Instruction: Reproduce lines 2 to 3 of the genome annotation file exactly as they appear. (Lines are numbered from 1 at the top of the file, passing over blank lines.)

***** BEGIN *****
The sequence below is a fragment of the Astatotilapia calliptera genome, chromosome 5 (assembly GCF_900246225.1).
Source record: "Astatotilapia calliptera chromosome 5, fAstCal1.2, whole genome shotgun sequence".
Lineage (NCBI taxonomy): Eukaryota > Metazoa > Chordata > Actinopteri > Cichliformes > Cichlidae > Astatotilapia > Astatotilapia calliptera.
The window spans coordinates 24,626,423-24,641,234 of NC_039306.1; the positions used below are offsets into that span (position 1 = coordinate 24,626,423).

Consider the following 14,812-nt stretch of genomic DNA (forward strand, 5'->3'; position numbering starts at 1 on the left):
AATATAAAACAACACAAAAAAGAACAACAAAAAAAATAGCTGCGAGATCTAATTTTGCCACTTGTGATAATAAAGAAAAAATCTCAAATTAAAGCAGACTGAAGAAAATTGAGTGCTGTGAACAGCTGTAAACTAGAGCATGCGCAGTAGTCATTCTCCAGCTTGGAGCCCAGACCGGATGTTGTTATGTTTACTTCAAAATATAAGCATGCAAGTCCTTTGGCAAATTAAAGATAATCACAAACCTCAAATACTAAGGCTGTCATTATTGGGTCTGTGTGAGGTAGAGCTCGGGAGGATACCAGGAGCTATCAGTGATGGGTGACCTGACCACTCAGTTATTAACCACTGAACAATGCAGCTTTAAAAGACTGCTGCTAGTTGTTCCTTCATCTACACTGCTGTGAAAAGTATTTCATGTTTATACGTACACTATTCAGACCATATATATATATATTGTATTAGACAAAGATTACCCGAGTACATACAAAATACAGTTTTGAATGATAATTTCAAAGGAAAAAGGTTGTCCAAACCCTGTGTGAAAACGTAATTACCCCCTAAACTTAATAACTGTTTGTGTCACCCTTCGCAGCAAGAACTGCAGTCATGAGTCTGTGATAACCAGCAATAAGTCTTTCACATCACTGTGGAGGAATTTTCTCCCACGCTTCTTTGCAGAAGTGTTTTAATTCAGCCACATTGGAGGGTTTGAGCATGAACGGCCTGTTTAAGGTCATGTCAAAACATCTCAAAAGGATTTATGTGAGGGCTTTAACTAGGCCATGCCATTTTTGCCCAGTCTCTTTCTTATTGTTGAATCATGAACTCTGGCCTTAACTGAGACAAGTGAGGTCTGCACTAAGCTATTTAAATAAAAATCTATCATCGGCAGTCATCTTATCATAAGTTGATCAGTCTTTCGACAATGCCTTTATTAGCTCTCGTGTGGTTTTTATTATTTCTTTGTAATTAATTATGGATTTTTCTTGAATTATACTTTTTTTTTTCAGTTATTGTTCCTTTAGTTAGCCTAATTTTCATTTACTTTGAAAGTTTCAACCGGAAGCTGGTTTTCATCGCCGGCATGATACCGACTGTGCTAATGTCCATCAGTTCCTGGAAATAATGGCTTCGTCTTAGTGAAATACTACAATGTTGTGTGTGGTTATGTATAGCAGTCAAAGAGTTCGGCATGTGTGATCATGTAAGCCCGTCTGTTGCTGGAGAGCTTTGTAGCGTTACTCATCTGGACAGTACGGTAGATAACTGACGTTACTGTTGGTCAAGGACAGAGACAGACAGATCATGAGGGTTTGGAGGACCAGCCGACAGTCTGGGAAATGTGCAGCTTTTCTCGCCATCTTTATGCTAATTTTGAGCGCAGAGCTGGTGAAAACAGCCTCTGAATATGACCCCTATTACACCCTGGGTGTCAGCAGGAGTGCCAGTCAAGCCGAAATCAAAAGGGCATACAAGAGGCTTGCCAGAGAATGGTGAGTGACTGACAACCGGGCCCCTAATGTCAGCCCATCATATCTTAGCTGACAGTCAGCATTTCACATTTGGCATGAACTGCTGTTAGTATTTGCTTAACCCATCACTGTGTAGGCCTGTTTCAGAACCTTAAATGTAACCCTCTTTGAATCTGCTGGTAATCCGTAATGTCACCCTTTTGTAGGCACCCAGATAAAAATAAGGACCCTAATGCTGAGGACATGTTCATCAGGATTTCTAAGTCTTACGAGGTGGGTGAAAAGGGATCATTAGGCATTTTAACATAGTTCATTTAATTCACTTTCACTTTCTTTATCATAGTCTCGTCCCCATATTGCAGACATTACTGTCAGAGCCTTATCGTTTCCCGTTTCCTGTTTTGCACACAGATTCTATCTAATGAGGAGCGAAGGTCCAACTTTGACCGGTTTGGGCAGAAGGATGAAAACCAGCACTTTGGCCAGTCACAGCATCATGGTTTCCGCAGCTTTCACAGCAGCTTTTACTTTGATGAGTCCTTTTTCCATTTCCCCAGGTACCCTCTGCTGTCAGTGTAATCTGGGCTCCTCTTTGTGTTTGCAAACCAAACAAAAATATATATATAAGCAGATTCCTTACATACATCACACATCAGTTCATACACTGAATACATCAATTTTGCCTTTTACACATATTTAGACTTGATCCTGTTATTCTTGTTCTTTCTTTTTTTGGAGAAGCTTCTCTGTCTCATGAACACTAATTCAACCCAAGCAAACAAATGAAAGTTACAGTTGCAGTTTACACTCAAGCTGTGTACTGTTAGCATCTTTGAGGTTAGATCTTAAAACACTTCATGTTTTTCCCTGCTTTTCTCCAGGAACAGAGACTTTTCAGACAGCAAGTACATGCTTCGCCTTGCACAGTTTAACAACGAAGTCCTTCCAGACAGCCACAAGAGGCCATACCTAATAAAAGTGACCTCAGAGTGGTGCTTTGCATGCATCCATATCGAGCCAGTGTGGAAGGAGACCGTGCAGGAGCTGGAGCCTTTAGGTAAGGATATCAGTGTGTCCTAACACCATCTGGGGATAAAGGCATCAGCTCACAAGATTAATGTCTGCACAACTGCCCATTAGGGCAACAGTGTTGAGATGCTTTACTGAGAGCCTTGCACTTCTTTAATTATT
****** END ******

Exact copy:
Source record: "Astatotilapia calliptera chromosome 5, fAstCal1.2, whole genome shotgun sequence".
Lineage (NCBI taxonomy): Eukaryota > Metazoa > Chordata > Actinopteri > Cichliformes > Cichlidae > Astatotilapia > Astatotilapia calliptera.